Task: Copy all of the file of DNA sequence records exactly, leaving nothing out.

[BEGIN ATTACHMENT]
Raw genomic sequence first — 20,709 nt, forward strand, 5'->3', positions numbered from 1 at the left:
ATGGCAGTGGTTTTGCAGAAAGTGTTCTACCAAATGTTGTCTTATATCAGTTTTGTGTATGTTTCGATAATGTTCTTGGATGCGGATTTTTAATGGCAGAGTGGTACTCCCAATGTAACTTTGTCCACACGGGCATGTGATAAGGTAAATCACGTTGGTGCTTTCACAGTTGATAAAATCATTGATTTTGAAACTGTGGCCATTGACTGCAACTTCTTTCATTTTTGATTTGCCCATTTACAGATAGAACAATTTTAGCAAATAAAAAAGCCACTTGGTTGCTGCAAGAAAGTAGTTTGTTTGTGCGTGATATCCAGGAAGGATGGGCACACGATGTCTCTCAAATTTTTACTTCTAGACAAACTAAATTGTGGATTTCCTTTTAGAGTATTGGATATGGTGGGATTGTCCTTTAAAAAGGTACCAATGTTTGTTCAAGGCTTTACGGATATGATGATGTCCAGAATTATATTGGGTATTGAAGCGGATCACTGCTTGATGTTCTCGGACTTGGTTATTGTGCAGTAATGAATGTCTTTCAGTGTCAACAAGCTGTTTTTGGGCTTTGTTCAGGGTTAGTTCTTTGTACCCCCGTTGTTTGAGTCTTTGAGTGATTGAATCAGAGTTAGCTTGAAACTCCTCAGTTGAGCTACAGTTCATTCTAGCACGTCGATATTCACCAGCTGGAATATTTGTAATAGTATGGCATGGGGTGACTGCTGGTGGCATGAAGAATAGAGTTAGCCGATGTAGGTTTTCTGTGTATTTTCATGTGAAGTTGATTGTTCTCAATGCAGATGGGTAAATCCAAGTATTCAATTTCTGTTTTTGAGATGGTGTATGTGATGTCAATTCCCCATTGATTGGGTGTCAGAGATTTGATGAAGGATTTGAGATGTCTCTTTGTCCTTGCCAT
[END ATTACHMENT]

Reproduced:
Raw genomic sequence first — 20,709 nt, forward strand, 5'->3', positions numbered from 1 at the left:
ATGGCAGTGGTTTTGCAGAAAGTGTTCTACCAAATGTTGTCTTATATCAGTTTTGTGTATGTTTCGATAATGTTCTTGGATGCGGATTTTTAATGGCAGAGTGGTACTCCCAATGTAACTTTGTCCACACGGGCATGTGATAAGGTAAATCACGTTGGTGCTTTCACAGTTGATAAAATCATTGATTTTGAAACTGTGGCCATTGACTGCAACTTCTTTCATTTTTGATTTGCCCATTTACAGATAGAACAATTTTAGCAAATAAAAAAGCCACTTGGTTGCTGCAAGAAAGTAGTTTGTTTGTGCGTGATATCCAGGAAGGATGGGCACACGATGTCTCTCAAATTTTTACTTCTAGACAAACTAAATTGTGGATTTCCTTTTAGAGTATTGGATATGGTGGGATTGTCCTTTAAAAAGGTACCAATGTTTGTTCAAGGCTTTACGGATATGATGATGTCCAGAATTATATTGGGTATTGAAGCGGATCACTGCTTGATGTTCTCGGACTTGGTTATTGTGCAGTAATGAATGTCTTTCAGTGTCAACAAGCTGTTTTTGGGCTTTGTTCAGGGTTAGTTCTTTGTACCCCCGTTGTTTGAGTCTTTGAGTGATTGAATCAGAGTTAGCTTGAAACTCCTCAGTTGAGCTACAGTTCATTCTAGCACGTCGATATTCACCAGCTGGAATATTTGTAATAGTATGGCATGGGGTGACTGCTGGTGGCATGAAGAATAGAGTTAGCCGATGTAGGTTTTCTGTGTATTTTCATGTGAAGTTGATTGTTCTCAATGCAGATGGGTAAATCCAAGTATTCAATTTCTGTTTTTGAGATGGTGTATGTGATGTCAATTCCCCATTGATTGGGTGTCAGAGATTTGATGAAGGATTTGAGATGTCTCTTTGTCCTTGCCAT